Yelp's history of racism exposed. Will they place their new warning on themselves?

Published October 9, 2020 1,495 Views $0.05 earned

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They have gone social justice warrior on us all. Will they point their "discerning" lens on themselves?

Business review aggregator Yelp has gone full-blown social justice warrior with their service. Yesterday, they announced they will be placing warning labels on any businesses that are accused of being racist. Just a simple influx of accusations is enough to put a business on the defensive within the popular recommendation site. According to their website:

Communities have always turned to Yelp in reaction to current events at the local level. As the nation reckons with issues of systemic racism, we’ve seen in the last few months that there is a clear need to warn consumers about businesses associated with egregious, racially-charged actions to help people make more informed spending decisions. Yelp’s User Operations team already places alerts on business pages when we notice an unusual uptick in reviews that are based on what someone may have seen in the news or on social media, rather than on a first-hand experience with the business. Now, when a business gains public attention for reports of racist conduct, such as using racist language or symbols, Yelp will place a new Business Accused of Racist Behavior Alert on their Yelp page to inform users, along with a link to a news article where they can learn more about the incident.

It goes perfectly with the times as so many companies in Silicon Valley have been virtue signaling about systemic racism, Black Lives Matter, and a perception of white supremacy rearing its ugly head. But as the Bible notes, one should cast out the beam from one's own eye before calling out the mote in our brother's eye. Is Yelp devoid of racism as a company? We investigated, and what we found was quite shocking.

On the latest episode of NOQ Report, Jeff Dornik and I discussed two example of mainstream media reporting racism at Yelp. One was against the company itself for allowing it to display Korean restaurants on searches for "dog meat" and Chinese restaurants on searches for "cat meat." According to the Tampa Bay Times:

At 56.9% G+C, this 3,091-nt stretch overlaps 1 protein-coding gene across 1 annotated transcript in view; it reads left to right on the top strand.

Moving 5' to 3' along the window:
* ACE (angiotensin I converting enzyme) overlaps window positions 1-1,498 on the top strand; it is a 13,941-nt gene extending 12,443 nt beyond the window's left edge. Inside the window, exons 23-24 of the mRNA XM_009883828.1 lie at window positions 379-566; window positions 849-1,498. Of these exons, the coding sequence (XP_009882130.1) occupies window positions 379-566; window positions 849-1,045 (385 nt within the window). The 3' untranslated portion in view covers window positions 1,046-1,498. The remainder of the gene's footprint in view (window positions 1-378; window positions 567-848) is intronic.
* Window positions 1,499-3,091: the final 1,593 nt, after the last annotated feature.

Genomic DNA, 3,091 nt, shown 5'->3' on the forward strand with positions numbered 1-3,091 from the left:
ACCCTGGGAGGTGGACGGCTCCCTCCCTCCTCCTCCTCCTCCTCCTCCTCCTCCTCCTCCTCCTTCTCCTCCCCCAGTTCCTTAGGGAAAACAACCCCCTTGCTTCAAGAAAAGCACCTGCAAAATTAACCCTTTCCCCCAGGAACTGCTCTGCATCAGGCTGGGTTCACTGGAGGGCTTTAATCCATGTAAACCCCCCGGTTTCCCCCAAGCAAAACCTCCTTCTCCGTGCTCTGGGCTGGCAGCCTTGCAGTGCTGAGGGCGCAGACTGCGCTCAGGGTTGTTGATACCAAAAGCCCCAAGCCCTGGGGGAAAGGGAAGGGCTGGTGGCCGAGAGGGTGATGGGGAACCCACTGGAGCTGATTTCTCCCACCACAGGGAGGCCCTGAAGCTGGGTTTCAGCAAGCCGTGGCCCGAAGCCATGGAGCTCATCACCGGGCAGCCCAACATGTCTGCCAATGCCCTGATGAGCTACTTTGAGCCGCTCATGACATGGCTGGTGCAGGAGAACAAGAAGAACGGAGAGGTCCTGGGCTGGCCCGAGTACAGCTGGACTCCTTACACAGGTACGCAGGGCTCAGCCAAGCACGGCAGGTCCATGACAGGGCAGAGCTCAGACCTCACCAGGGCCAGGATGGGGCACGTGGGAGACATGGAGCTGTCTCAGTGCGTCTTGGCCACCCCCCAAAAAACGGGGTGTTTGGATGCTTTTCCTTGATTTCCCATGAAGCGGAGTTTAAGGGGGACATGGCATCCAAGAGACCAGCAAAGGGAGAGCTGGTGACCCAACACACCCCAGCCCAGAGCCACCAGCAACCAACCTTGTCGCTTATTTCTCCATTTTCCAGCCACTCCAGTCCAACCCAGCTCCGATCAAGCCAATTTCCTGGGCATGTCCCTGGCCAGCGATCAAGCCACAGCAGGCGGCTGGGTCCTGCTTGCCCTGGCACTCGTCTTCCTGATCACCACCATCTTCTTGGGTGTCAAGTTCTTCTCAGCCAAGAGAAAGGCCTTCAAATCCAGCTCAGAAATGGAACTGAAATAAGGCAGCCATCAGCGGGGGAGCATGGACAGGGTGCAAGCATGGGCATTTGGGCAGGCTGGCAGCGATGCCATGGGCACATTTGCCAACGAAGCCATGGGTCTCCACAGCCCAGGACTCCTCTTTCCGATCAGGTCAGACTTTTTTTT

A strange thing happened when typing "dog menu" into the restaurant ratings website and app Yelp. It automatically generated suggested searches. There were dog massage, hot dogs, pet groomers.

Also: "dog meat."

But it got more disturbing. Take Yelp up on that offer to show you the best restaurants for dog meat, and it almost always suggested a Korean restaurant. Swap dog for cat, and Yelp pointed toward Chinese restaurants.

The search results were duplicated by the Tampa Bay Times in Yelp searches for restaurants in a dozen U.S. cities and regions, including Tampa Bay, Chicagoland, the San Francisco Bay area, New York, Philadelphia, Denver, Boston, Austin, Seattle, Atlanta and Jacksonville.
Almost always, Korean restaurants appeared as sponsored results at the top — advertisements the restaurants paid for. "Cat meat" revealed a similar pattern, though the results, both sponsored and unpaid, almost always prioritized Chinese restaurants.

The second example was more recent and dealt with reports of racism between employees at the Phoenix Yelp office. According to Business Insider:

Some people of color at Yelp's Phoenix office said they experienced racism from hostile customers, as well as their own colleagues. They witnessed racist language, including nicknames and the n-word, as well as memes that mocked non-white clients.
Sexism, they say, occurred too, both from customers and colleagues. "You can only be called a c--t so many times before it wears on your soul," one said.

Business Insider spoke to nine current or former employees of the buzzy internet firm about the culture in its Phoenix office.
These sources said they experienced a hard-partying and sometimes-exclusionary atmosphere, with some claiming there was drug use in the office and that employees engaged in a sexual act at a Christmas party.

It's time to see if Yelp will turn its lens on itself. According to the blog post, all that's required to trigger the racism warning is for a company to have an influx of complaints and for there to be media references to the perceived racism. If we can get enough people to write reviews for Yelp Headquarters that indicate racism, they will need to examine their own practices. They probably won't, but it's worth a shot.

Yelp's racism is clear, documented by the media, and falls in line with their new labeling policy. Now, all we need is for enough people to write reviews. Will they label themselves with their new "Racist Behavior" warning? Let's find out.

Cantina Blues by Kevin MacLeod

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